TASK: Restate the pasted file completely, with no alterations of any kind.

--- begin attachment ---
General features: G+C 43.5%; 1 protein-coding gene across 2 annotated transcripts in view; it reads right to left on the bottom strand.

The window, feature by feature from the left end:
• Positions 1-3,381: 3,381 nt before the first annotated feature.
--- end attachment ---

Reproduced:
General features: G+C 43.5%; 1 protein-coding gene across 2 annotated transcripts in view; it reads right to left on the bottom strand.

The window, feature by feature from the left end:
• Positions 1-3,381: 3,381 nt before the first annotated feature.